with of the boston does is something like he said. -- but the filibuster does is something like you said. a call the pathway to -- host: the pathway to 60 includes an independent from the state of maine who has not said what party he will caucus with. guest: i think it is a good bet he will sit with the democrats. one of our reporters spoke to harry reid, and he called angus who i do not think will stay for awhile. the republicans went after anxious -- angus king and the democrats did not endorse. they attack the republicans, but they did not endorse. i think basically harry reid is confident he will be sitting on their side of the aisle. host: mike, new york, democratic caller. caller: i wanted to focus in on three things i believe the democrats as well as the republicans should do that would move lower country forward. let's start with the republicans -- our country forward. let's start with the republicans. i was there with the perspective of not being mean-spirited. we know it is not going to happen 100%. the republicans think they have good ideas in terms of balancing the budget. if they we
wednesday afternoon in boston. he and ann romney both thanking the staff at large for their service and for giving up so much of their lives. i can also tell you, in conversation with romney aides in the last few hours, he's been helping some of those staffers find new jobs. >> tell me about what happened with the credit cards. i heard from you or read somewhere there was a bit of a rude awakening just a few hours after the campaign ended. >> right. just another example of how quickly these campaigns, which take so lock to ramp up, start to shut down. a number of romney aides told me on wednesday in the wee hours of the morning, a lot of these folks staying late to clean up and tear down the set, just even getting out of their cabs on their way back home early wednesday morning found their romney campaign credit cards had been shut off. i tried to call a staffer in florida on wednesday and her cell phone had already been shut down and disconnected. these things wind down extremely quickly. >> it was a campaign that was trumpeting fiscal conservatism. if you're fiscally conservative,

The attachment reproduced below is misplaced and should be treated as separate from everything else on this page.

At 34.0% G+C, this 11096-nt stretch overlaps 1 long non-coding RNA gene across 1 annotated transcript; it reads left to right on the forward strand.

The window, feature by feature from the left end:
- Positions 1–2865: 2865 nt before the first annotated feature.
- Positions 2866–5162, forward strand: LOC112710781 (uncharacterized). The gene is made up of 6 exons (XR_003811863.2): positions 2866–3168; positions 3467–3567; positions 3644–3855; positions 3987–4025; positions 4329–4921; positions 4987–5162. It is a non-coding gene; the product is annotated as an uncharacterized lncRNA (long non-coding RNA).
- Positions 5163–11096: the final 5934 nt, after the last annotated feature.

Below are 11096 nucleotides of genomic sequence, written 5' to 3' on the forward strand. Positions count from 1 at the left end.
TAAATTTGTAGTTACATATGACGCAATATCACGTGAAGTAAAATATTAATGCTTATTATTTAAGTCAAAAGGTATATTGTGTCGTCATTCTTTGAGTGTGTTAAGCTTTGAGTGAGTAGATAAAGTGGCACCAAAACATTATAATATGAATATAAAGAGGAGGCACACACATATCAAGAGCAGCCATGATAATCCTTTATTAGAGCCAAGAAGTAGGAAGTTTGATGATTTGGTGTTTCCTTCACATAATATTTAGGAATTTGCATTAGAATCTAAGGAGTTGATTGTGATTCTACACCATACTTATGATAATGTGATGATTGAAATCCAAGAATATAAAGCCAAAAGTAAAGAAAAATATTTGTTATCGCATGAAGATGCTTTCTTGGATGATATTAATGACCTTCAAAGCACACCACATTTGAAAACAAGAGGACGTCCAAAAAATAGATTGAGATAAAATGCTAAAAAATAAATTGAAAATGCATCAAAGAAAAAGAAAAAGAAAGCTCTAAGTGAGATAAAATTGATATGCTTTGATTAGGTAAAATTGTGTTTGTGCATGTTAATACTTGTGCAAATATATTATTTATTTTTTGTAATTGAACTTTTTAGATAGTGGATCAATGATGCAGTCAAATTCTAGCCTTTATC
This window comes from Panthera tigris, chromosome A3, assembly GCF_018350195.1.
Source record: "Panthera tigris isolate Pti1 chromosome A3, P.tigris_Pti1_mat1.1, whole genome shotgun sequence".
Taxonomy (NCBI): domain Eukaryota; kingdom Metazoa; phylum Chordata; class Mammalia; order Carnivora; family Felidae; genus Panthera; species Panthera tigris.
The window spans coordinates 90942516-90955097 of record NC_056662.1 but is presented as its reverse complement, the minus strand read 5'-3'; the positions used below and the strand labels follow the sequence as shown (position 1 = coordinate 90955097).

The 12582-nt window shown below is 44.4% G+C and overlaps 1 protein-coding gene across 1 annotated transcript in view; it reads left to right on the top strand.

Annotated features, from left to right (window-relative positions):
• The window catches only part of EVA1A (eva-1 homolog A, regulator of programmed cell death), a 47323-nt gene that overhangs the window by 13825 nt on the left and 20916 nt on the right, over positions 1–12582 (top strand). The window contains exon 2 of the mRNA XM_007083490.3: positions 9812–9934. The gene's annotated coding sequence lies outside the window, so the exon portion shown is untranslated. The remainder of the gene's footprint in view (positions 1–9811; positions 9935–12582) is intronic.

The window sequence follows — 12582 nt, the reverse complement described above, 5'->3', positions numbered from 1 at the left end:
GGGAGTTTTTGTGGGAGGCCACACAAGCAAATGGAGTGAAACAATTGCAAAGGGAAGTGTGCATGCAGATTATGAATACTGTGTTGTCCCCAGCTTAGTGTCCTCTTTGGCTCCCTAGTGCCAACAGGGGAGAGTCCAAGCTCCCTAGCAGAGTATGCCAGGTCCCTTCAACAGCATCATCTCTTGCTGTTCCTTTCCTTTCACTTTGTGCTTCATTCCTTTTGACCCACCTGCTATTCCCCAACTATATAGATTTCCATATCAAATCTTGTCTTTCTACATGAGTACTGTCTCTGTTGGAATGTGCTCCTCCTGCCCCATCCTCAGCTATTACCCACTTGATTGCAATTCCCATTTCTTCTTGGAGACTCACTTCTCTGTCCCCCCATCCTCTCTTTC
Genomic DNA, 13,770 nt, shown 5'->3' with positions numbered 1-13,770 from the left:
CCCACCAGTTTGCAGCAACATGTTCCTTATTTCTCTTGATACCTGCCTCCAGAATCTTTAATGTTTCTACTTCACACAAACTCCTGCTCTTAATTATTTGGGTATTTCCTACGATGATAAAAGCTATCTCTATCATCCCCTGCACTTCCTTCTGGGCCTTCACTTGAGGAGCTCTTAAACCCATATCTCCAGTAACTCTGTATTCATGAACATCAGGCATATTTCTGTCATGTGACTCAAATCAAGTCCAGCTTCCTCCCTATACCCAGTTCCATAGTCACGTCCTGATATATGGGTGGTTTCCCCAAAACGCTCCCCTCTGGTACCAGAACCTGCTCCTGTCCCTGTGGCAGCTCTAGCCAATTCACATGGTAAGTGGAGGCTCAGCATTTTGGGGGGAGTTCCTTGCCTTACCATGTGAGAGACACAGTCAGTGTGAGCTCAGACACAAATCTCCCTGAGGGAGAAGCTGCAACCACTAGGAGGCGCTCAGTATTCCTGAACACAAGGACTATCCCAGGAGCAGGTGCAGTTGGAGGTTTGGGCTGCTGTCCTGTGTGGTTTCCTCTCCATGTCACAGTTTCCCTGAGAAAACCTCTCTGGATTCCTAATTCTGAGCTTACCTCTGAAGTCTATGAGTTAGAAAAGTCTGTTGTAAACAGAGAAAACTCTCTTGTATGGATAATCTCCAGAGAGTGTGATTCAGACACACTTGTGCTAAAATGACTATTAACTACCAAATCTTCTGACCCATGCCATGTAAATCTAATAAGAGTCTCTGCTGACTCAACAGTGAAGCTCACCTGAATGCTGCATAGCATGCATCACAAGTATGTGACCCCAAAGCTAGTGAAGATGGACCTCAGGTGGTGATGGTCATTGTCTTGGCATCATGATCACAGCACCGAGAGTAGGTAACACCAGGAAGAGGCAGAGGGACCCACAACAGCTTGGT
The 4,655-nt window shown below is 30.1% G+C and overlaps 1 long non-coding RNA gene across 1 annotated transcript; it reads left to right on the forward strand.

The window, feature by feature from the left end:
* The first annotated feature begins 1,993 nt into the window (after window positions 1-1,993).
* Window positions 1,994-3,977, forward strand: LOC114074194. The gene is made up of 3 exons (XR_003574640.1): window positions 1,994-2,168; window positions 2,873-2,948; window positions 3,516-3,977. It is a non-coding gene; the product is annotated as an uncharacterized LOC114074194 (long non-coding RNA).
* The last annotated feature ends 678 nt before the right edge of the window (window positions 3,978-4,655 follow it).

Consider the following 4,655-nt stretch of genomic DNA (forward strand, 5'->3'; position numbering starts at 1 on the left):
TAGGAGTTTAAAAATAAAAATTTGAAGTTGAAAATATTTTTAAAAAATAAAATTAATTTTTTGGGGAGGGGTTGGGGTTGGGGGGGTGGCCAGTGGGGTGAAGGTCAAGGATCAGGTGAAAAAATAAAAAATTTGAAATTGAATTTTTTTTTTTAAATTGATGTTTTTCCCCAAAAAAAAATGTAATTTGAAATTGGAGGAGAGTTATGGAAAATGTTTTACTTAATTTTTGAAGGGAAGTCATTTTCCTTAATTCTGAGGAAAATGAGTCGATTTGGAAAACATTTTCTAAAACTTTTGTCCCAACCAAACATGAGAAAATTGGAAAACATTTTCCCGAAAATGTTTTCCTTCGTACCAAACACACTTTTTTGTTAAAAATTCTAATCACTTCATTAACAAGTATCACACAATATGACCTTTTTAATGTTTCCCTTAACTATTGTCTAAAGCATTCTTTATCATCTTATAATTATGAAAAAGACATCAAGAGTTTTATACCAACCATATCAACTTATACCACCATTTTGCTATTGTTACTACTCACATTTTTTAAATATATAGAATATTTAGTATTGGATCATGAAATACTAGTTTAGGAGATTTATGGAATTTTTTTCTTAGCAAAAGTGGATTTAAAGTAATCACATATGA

. but then as they started getting the information into orca, this data mining thing that they had going in boston, it was way off. >> brian: i've always said don't trust models. >> gretchen: we've gone from domino to heating studios to orca? >> steve: it's the name of their computer. they started noticing embossed with orca on election day that while their turnout was good, the other side's turnout was much better. that is why they lost the election. >> gretchen: let's do some other headlines for you now for tuesday. you probably seen his name hundreds of times on your computer screen. but the founder of the world's most famous antivirus company, john mcafee wanted for murder. police in belize want to question him about the shooting death his neighbor. the two had been at odds after fall filed a complaint against mcafe, for firing guns. it's said he was arrested on gun charges. >>> he wanted to blow up the home of former president george w. bush. in a few hours, he could be locked up for the rest of his life. a judge will sentence the saudi man in a texas courtroom today. a jury convicted him in